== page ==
Surgical Management of Patellofemoral Instability in the Skeletally Immature Patient

Lauren H. Redler, MD; Margaret L. Wright, MD


J Am Acad Orthop Surg. 2018;26(19):e405-e415. 

In This Article

Implant-mediated Guided Growth


Guided growth techniques have been used for many years to correct genu valgum in children with open physes. The goals of these procedures are to maximize growth potential and to avoid osteotomies after growth is complete. Genu valgum is a known risk factor for patellar instability, and correction of genu valgum in isolation or in addition to medial soft-tissue procedures decreases the risk of recurrent instability.[45] Radiographs should be obtained to confirm bone age; a three-joint standing radiograph of the lower extremities should be obtained to assess remaining growth and the degree of deformity. Guided growth techniques are typically indicated in patients with genu valgum >10° (defined by the lateral distal femoral angle <79°) that is associated with patellar instability, who have at least 6 months to 1 year of remaining growth. Temporary hemiepiphysiodesis through the application of an extraphyseal tension band plate is a safe, effective, and minimally invasive technique. However, it should not be used in children aged <8 years because spontaneous correction of the deformity is likely in children this young.[46]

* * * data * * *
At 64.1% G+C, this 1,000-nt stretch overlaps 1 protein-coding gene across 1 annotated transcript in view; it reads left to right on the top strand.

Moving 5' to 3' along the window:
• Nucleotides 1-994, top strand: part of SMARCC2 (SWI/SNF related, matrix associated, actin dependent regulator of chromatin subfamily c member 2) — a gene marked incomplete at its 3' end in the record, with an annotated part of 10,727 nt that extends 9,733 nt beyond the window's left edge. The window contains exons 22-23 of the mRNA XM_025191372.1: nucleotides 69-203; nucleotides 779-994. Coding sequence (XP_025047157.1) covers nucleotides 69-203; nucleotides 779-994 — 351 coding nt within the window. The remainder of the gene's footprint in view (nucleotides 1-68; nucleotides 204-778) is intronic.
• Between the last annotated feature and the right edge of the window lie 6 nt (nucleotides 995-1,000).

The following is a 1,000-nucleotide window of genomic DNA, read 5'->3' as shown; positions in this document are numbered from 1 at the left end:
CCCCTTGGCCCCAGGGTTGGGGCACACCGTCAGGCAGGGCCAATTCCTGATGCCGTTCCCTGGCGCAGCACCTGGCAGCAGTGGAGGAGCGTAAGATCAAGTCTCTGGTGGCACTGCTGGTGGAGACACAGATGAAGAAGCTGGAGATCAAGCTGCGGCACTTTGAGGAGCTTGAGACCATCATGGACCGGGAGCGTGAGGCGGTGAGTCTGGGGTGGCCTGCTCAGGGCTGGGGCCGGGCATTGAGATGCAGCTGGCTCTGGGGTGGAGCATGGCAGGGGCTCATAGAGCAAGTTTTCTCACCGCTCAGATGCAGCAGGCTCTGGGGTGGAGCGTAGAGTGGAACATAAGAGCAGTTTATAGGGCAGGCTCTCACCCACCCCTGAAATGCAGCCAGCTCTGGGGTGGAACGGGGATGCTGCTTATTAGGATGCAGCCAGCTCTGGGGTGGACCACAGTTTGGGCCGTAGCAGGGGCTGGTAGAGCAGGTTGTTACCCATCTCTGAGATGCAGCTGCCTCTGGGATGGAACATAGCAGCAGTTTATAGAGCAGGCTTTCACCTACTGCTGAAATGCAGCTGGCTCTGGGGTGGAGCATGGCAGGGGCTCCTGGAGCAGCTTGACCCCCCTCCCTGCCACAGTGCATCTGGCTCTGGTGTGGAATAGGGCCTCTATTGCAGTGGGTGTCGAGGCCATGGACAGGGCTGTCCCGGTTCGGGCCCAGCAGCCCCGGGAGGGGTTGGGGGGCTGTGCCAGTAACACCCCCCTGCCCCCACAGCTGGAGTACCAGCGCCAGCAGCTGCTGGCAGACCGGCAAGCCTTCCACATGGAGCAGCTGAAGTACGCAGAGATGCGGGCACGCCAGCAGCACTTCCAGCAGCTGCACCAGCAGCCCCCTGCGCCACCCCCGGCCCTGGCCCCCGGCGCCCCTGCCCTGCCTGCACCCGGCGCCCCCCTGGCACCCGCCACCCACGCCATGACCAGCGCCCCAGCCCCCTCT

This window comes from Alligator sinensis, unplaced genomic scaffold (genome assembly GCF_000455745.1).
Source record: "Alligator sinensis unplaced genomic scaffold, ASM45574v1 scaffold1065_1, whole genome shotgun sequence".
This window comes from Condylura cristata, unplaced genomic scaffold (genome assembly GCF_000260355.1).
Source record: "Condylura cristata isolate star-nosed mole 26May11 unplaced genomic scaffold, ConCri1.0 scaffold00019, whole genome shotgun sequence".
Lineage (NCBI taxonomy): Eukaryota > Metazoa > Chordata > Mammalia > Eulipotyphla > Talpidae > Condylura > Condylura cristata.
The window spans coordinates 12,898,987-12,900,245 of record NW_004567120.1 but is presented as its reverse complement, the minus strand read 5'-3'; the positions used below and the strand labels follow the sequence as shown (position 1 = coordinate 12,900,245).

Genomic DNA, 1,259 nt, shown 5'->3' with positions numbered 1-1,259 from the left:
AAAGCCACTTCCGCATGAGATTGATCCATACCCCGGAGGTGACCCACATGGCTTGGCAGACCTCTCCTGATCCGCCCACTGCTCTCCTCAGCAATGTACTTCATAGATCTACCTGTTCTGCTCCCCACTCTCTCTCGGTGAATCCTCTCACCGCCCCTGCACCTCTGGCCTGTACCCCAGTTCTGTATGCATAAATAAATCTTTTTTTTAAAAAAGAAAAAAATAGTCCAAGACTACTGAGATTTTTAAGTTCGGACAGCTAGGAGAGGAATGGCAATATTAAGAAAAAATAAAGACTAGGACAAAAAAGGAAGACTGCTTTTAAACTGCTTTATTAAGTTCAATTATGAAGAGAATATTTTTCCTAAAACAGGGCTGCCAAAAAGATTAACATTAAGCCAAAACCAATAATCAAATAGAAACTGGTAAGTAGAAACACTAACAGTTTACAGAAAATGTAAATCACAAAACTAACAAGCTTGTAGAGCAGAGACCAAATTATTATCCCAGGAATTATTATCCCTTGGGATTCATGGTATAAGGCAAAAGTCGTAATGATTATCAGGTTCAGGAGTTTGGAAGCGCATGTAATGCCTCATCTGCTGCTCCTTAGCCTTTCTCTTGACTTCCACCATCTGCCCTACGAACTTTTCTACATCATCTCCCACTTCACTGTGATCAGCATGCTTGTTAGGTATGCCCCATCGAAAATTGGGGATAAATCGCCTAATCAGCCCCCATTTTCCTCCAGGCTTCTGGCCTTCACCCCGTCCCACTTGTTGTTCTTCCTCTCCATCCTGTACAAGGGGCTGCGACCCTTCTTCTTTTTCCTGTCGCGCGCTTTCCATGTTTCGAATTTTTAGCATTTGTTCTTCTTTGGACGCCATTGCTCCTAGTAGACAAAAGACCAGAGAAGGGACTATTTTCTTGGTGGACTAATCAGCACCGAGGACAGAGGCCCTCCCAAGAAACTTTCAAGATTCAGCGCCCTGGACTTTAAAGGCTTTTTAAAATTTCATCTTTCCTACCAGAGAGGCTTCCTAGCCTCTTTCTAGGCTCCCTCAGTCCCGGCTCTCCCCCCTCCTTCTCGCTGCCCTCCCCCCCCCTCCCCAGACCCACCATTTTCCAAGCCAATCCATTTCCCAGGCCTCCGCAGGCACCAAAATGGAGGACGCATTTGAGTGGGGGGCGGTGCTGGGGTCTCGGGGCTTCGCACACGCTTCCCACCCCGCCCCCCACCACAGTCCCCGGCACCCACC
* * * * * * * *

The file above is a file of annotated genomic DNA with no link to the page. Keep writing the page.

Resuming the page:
Temporary hemiepiphysiodesis, or tension band plating, is most often done at the distal medial femur but can also be applied to the proximal medial tibia in cases in which both the femur and tibia contribute to the deformity. The surgical site is identified with fluoroscopy, and the procedure is performed through a 2-cm skin incision or through the incision over the femoral insertion of the MPFL if the procedure is done concurrently with a medial soft-tissue procedure. Using blunt dissection, the periosteum over the physis is identified but not violated. The figure-of-8 plate is placed and held provisionally with a hypodermic needle or K-wire fixation. Fluoroscopy is used to confirm the position of the plate over the midsagittal line of the distal femoral physis on the lateral view, with one hole of the plate on each side of the physis. When position is confirmed, K-wires are placed in each hole, and cannulated screws are placed for definitive fixation. Weight bearing as tolerated may be permitted or weight bearing within the limitations of any other procedures that were performed concurrently.[46] Patients are followed at 3- to 4-month intervals with standing three-joint radiographs to measure correction of the deformity (Figure 9). The plates are removed when correction is complete, and the patient should continue to be followed at 4- to 6-month intervals until skeletal maturity with standing radiographs to confirm that no overcorrection or other deformity develops.

Figure 9.

A, Preoperative standing AP three-joint radiograph of the lower extremities showing genu valgum of the left knee. B, Postoperative standing AP three-joint radiograph of the lower extremities showing correction of genu valgum with distal medial femoral and proximal medial tibial hemiepiphysiodesis.